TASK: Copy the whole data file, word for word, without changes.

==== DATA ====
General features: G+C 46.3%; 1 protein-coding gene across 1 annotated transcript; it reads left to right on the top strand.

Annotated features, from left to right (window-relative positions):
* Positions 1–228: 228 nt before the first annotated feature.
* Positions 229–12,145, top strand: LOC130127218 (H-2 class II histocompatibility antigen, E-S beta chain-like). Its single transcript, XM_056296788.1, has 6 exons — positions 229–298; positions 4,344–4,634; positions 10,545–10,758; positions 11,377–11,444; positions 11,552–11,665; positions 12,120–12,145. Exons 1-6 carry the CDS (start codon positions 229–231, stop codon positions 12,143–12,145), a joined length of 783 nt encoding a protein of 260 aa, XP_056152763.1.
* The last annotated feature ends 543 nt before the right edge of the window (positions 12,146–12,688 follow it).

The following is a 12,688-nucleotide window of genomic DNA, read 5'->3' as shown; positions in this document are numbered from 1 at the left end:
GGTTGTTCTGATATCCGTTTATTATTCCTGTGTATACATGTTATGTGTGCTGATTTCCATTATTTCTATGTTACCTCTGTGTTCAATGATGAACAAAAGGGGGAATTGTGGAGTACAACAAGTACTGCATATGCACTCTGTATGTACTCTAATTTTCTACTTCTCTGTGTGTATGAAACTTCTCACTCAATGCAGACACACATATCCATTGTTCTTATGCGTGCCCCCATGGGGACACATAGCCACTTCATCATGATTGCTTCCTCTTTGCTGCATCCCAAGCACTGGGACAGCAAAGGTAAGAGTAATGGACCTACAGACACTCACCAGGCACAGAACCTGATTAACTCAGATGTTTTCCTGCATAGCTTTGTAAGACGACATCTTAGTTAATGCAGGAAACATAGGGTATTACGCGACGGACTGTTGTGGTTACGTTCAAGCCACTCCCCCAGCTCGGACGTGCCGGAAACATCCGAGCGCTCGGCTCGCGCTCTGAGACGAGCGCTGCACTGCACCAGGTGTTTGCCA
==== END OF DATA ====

General features: G+C 46.3%; 1 protein-coding gene across 1 annotated transcript; it reads left to right on the top strand.

Annotated features, from left to right (window-relative positions):
* Positions 1–228: 228 nt before the first annotated feature.
* Positions 229–12,145, top strand: LOC130127218 (H-2 class II histocompatibility antigen, E-S beta chain-like). Its single transcript, XM_056296788.1, has 6 exons — positions 229–298; positions 4,344–4,634; positions 10,545–10,758; positions 11,377–11,444; positions 11,552–11,665; positions 12,120–12,145. Exons 1-6 carry the CDS (start codon positions 229–231, stop codon positions 12,143–12,145), a joined length of 783 nt encoding a protein of 260 aa, XP_056152763.1.
* The last annotated feature ends 543 nt before the right edge of the window (positions 12,146–12,688 follow it).

The following is a 12,688-nucleotide window of genomic DNA, read 5'->3' as shown; positions in this document are numbered from 1 at the left end:
GGTTGTTCTGATATCCGTTTATTATTCCTGTGTATACATGTTATGTGTGCTGATTTCCATTATTTCTATGTTACCTCTGTGTTCAATGATGAACAAAAGGGGGAATTGTGGAGTACAACAAGTACTGCATATGCACTCTGTATGTACTCTAATTTTCTACTTCTCTGTGTGTATGAAACTTCTCACTCAATGCAGACACACATATCCATTGTTCTTATGCGTGCCCCCATGGGGACACATAGCCACTTCATCATGATTGCTTCCTCTTTGCTGCATCCCAAGCACTGGGACAGCAAAGGTAAGAGTAATGGACCTACAGACACTCACCAGGCACAGAACCTGATTAACTCAGATGTTTTCCTGCATAGCTTTGTAAGACGACATCTTAGTTAATGCAGGAAACATAGGGTATTACGCGACGGACTGTTGTGGTTACGTTCAAGCCACTCCCCCAGCTCGGACGTGCCGGAAACATCCGAGCGCTCGGCTCGCGCTCTGAGACGAGCGCTGCACTGCACCAGGTGTTTGCCA